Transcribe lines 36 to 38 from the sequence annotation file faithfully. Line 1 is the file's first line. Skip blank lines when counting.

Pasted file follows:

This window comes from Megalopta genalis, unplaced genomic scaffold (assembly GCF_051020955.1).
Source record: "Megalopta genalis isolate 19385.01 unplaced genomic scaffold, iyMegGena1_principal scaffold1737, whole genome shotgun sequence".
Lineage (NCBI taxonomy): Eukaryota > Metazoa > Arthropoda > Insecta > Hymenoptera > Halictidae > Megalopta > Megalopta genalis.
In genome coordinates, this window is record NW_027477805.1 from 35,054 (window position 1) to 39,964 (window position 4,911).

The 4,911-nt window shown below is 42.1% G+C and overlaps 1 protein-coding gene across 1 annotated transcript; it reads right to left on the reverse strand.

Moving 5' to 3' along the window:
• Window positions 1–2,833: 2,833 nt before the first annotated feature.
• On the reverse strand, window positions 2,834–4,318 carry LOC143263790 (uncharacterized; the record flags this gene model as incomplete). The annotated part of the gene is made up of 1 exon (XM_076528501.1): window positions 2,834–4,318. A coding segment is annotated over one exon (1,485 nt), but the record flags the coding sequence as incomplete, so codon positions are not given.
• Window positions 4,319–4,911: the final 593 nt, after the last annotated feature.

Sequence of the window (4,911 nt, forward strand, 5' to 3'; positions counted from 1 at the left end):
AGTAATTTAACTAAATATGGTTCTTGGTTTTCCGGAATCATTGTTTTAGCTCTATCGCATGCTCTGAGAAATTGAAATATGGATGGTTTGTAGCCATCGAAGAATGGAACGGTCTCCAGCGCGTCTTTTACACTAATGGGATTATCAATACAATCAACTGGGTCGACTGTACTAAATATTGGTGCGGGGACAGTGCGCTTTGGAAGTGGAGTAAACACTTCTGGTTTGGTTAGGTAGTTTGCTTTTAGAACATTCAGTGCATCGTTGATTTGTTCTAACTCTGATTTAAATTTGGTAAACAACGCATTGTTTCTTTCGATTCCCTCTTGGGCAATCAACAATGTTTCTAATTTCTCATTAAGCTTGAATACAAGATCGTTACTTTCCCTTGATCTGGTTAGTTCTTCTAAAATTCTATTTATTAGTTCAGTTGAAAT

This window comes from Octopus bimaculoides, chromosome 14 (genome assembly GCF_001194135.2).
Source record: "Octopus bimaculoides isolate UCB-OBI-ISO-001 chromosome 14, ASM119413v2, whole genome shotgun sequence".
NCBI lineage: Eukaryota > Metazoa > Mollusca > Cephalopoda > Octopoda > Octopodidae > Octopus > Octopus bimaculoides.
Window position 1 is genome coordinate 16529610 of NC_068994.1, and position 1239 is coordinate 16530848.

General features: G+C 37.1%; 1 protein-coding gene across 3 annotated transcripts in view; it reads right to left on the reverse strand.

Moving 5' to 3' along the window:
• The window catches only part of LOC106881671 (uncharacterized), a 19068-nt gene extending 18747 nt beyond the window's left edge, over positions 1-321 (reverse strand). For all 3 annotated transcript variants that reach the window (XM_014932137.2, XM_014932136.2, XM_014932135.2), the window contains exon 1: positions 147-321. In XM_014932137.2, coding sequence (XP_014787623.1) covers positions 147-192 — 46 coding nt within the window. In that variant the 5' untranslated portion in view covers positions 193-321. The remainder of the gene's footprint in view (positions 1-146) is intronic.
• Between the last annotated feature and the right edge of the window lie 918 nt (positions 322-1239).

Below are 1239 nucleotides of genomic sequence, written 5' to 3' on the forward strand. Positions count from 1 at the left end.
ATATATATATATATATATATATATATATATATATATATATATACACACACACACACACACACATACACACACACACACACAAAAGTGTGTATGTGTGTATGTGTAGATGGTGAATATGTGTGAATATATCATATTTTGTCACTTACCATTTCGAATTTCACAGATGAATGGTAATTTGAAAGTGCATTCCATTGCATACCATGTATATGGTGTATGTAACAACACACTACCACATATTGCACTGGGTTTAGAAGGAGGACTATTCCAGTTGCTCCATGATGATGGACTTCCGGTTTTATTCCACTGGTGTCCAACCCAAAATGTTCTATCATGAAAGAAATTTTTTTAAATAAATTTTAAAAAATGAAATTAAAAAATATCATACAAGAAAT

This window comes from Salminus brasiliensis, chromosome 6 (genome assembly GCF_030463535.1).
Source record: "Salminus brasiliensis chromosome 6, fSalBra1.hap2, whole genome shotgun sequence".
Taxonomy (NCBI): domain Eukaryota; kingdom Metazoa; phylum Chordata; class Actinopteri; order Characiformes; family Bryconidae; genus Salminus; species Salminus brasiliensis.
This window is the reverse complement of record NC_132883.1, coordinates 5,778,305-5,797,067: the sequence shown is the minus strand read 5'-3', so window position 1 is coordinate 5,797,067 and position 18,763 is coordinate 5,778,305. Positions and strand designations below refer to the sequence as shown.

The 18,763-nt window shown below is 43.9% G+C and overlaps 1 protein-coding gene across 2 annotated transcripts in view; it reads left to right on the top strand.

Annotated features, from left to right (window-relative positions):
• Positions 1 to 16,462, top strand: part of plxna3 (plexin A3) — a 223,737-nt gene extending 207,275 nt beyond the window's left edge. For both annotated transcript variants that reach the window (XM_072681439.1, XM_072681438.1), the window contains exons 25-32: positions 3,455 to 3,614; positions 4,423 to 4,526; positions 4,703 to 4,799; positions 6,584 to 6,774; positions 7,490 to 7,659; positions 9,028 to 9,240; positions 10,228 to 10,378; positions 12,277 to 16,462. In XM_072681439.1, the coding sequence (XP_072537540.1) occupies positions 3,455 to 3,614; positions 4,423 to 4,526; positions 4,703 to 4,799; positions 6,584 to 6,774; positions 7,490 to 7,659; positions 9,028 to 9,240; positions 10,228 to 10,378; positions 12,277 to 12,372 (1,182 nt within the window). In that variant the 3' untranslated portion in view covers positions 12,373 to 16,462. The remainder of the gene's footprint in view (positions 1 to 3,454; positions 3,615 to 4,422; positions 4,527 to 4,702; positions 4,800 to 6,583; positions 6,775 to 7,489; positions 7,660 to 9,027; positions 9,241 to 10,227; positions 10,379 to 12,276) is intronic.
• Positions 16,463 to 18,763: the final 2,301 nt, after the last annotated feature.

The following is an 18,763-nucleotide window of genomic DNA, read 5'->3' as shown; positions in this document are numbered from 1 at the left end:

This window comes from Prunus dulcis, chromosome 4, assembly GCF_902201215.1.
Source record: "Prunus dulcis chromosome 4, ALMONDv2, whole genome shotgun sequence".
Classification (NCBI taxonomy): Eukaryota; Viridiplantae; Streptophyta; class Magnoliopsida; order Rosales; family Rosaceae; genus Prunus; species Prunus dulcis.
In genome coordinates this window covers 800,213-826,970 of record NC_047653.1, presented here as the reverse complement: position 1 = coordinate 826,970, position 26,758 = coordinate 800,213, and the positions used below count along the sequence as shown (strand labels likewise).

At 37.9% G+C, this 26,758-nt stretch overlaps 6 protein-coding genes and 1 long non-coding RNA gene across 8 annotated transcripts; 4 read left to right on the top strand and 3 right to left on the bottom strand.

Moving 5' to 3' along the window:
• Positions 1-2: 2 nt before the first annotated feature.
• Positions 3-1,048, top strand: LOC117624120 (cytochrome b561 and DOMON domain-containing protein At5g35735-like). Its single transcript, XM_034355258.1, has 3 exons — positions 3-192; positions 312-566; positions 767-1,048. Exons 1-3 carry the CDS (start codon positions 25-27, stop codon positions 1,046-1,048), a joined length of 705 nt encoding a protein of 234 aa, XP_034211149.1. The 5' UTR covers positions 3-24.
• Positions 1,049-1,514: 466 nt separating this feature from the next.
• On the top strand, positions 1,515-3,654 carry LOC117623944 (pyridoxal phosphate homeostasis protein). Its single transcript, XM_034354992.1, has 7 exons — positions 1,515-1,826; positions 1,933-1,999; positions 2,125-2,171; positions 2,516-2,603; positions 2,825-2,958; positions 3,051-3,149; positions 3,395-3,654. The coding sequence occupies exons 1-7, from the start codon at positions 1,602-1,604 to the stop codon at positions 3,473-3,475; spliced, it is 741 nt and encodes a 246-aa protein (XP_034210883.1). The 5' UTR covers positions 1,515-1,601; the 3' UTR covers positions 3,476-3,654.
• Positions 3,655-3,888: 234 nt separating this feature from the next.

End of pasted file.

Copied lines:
Moving 5' to 3' along the window:
• Positions 1-2: 2 nt before the first annotated feature.
• Positions 3-1,048, top strand: LOC117624120 (cytochrome b561 and DOMON domain-containing protein At5g35735-like). Its single transcript, XM_034355258.1, has 3 exons — positions 3-192; positions 312-566; positions 767-1,048. Exons 1-3 carry the CDS (start codon positions 25-27, stop codon positions 1,046-1,048), a joined length of 705 nt encoding a protein of 234 aa, XP_034211149.1. The 5' UTR covers positions 3-24.